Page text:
Humboldt-Universität zu Berlin - Institut für Europäische Ethnologie

Humboldt-Universität zu Berlin | Institut für Europäische Ethnologie | Alt_Neuigkeiten | Reframing post- and decolonial knowledge production over the epistemic East / West divide - Critical perspectives from the Global East

Reframing post- and decolonial knowledge production over the epistemic East / West divide - Critical perspectives from the Global East

The event was conceptualized and organized by Magda Buchczyk, Katrin Kremmler, Soph Petzelberger and Ronda Ramm. Labor Migration / Labor Kritische Europäisierungsforschung 22.01.2021, 10:00 - 13:00 on Zoom

Link to the project page

In the current pandemic condition, we witness rapid reconfigurations as well as enduring and deepening inequalities with regard to the interrelations of human bodies, migration and marginalization. A glaring example of this came to the fore in German media discussions of exempting Eastern European workers from Corona travel restrictions in order to ensure cheap seasonal labor in the agricultural sector. Here as elsewhere, it became obvious that divisions between East and West still matter and continue to figure in various ways throughout Europe. 

In this session, we will explore an emerging field of critical inquiry into these East-West divisions through a focus on decolonial perspectives on knowledge production from areas that are differently called post-socialist, post-soviet or the Global East. Bringing together contributions of three scholars and activists whose academic work unfolds from within those areas, we hope to approach the inequalities between the West and the East in our academic settings and beyond. We are interested in how Eastern Europe emerges as an epistemic space entangled in structural inequalities and aim to follow the relational knots of power and knowledge at work in various instantiations of East-West divisions.

For the Zoom link, please write a mail to:


Dr Alexandra Urdea is currently working in the Behavioural Science Team for the Dept for Work and Pension of the UK government. Alex has completed a PhD in anthropology at Goldsmiths. This research examined how folk objects are mobilized in national ideologies, transmissions of personal and family memory, museological discourses, and artistic acts. Alex's postdoctoral research at the University of Sussex focused on Romanian migration in London which will be the focus of today's short input on the relations between mobilities, labour and ethnic and racial identities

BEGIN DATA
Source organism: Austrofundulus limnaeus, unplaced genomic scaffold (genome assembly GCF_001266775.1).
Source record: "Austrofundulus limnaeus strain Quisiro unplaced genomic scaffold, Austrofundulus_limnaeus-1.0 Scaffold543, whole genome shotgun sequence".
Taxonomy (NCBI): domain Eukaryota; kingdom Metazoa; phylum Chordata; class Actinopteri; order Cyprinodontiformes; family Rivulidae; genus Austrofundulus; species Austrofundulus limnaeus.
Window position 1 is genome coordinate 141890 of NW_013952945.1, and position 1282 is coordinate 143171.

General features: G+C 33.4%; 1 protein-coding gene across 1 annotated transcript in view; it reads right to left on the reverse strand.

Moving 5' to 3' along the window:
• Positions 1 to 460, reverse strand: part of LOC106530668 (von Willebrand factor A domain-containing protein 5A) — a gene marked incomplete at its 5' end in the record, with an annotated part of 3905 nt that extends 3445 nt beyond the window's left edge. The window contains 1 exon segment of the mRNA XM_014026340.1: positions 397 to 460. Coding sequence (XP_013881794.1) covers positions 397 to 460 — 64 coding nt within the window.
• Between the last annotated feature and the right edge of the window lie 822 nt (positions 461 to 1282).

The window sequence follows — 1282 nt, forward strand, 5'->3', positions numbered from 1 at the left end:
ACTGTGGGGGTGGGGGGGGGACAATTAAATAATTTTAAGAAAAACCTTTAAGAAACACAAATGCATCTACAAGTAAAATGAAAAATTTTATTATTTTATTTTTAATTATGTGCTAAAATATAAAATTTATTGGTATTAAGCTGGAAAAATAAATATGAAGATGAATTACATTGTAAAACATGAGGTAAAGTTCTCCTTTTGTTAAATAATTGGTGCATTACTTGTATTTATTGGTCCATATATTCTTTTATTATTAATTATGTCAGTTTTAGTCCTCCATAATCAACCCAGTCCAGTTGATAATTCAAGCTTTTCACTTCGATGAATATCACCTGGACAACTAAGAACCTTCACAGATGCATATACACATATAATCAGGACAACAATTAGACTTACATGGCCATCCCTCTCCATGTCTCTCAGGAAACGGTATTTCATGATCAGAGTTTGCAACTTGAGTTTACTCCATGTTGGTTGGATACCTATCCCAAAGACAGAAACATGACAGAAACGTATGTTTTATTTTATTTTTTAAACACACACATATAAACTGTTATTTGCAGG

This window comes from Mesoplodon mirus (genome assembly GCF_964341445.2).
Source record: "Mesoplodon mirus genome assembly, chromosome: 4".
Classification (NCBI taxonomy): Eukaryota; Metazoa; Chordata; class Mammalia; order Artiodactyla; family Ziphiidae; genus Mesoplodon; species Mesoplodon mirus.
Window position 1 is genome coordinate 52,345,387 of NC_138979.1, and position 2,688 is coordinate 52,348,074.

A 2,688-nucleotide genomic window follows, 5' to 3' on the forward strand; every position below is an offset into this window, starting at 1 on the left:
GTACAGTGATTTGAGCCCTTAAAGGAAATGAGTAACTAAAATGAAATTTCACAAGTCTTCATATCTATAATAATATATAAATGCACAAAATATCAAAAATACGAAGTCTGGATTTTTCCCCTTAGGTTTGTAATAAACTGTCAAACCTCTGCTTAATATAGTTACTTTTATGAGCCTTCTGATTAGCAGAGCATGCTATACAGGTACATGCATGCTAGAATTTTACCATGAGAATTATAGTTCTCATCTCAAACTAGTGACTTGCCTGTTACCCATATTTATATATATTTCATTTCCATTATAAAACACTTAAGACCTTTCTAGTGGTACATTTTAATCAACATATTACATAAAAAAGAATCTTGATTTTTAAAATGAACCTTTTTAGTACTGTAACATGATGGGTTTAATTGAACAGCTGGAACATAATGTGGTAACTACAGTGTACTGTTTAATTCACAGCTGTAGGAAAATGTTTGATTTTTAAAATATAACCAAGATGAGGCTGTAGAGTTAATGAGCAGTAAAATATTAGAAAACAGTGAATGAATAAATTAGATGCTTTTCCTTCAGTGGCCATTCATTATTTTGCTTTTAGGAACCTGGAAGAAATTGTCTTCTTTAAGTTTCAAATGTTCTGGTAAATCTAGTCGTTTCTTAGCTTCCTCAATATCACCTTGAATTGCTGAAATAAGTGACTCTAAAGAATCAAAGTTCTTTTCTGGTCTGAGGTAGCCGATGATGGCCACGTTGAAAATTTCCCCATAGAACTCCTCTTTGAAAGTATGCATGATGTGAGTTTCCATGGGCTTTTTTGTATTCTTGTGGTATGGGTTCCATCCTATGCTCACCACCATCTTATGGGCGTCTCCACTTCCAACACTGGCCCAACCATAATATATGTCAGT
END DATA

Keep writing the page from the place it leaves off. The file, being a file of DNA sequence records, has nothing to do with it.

Victoria Kravtsova, MA in International Relations: "Between the posts, into the void: making sense of feminism and decolonialization in Bishkek and Almaty", Vica has been co-organizing the Feminist Translocalities / Feminist Utopias platform She holds a permanent position as project manager at Dekrabisten e.V. in Berlin and is currently working on her PhD application. Her main topics of research and activism are feminism and decolonization in the post-Soviet space.

Eszter Kováts, MA: "Symptomatic blind spots - Inequalities between Eastern and Western Europe in German academia". Eszter Kováts holds a BA in Sociology, an MA in French and German Studies and in Political Science. She is a PhD student in Political Science at ELTE University, Budapest. Until recently she was a guest researcher at the Humboldt University in Berlin. She was working in the Hungarian Office of the German political foundation Friedrich-Ebert-Stiftung (FES) from 2009 till the end of 2019. From 2012 till 2019 she was responsible for the Foundation's gender program for East-Central Europe.

If you are interested to read introductory literature  before our session, you might have a look into the following two readings or the Feminist Utopias online platform. 

Kojanić, Ognjen (2020). Theory from the Peripheries: What Can the Anthropology of Postsocialism Offer to European Anthropology?. Anthropological Journal of European Cultures, 29(2), 49-66. Access here:

Tlostanova, Madina (2015): Can the post-Soviet think? On coloniality of knowledge, external imperial and double colonial difference. In: Intersections 1 (2). Access here:

Feminist Utopias platform: